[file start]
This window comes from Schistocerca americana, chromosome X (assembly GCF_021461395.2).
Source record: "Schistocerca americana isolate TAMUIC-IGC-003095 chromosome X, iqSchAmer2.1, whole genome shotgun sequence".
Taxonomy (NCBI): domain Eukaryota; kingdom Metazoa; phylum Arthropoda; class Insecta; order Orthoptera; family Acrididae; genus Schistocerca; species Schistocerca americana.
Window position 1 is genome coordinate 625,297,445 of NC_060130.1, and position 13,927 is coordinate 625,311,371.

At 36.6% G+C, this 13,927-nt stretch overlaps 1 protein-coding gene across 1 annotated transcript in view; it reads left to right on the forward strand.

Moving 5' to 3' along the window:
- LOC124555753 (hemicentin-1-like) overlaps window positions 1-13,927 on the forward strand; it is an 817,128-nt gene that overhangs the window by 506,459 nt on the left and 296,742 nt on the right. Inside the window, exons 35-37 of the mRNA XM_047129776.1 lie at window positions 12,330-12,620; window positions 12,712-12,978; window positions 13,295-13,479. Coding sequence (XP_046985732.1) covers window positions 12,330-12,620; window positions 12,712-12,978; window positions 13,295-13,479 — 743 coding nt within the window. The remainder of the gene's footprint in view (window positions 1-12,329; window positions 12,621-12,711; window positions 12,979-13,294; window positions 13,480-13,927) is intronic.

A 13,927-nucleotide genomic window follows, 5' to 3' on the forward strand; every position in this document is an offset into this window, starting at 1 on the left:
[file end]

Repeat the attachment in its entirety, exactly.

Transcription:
This window comes from Schistocerca americana, chromosome X (assembly GCF_021461395.2).
Source record: "Schistocerca americana isolate TAMUIC-IGC-003095 chromosome X, iqSchAmer2.1, whole genome shotgun sequence".
Taxonomy (NCBI): domain Eukaryota; kingdom Metazoa; phylum Arthropoda; class Insecta; order Orthoptera; family Acrididae; genus Schistocerca; species Schistocerca americana.
Window position 1 is genome coordinate 625,297,445 of NC_060130.1, and position 13,927 is coordinate 625,311,371.

At 36.6% G+C, this 13,927-nt stretch overlaps 1 protein-coding gene across 1 annotated transcript in view; it reads left to right on the forward strand.

Moving 5' to 3' along the window:
- LOC124555753 (hemicentin-1-like) overlaps window positions 1-13,927 on the forward strand; it is an 817,128-nt gene that overhangs the window by 506,459 nt on the left and 296,742 nt on the right. Inside the window, exons 35-37 of the mRNA XM_047129776.1 lie at window positions 12,330-12,620; window positions 12,712-12,978; window positions 13,295-13,479. Coding sequence (XP_046985732.1) covers window positions 12,330-12,620; window positions 12,712-12,978; window positions 13,295-13,479 — 743 coding nt within the window. The remainder of the gene's footprint in view (window positions 1-12,329; window positions 12,621-12,711; window positions 12,979-13,294; window positions 13,480-13,927) is intronic.

A 13,927-nucleotide genomic window follows, 5' to 3' on the forward strand; every position in this document is an offset into this window, starting at 1 on the left: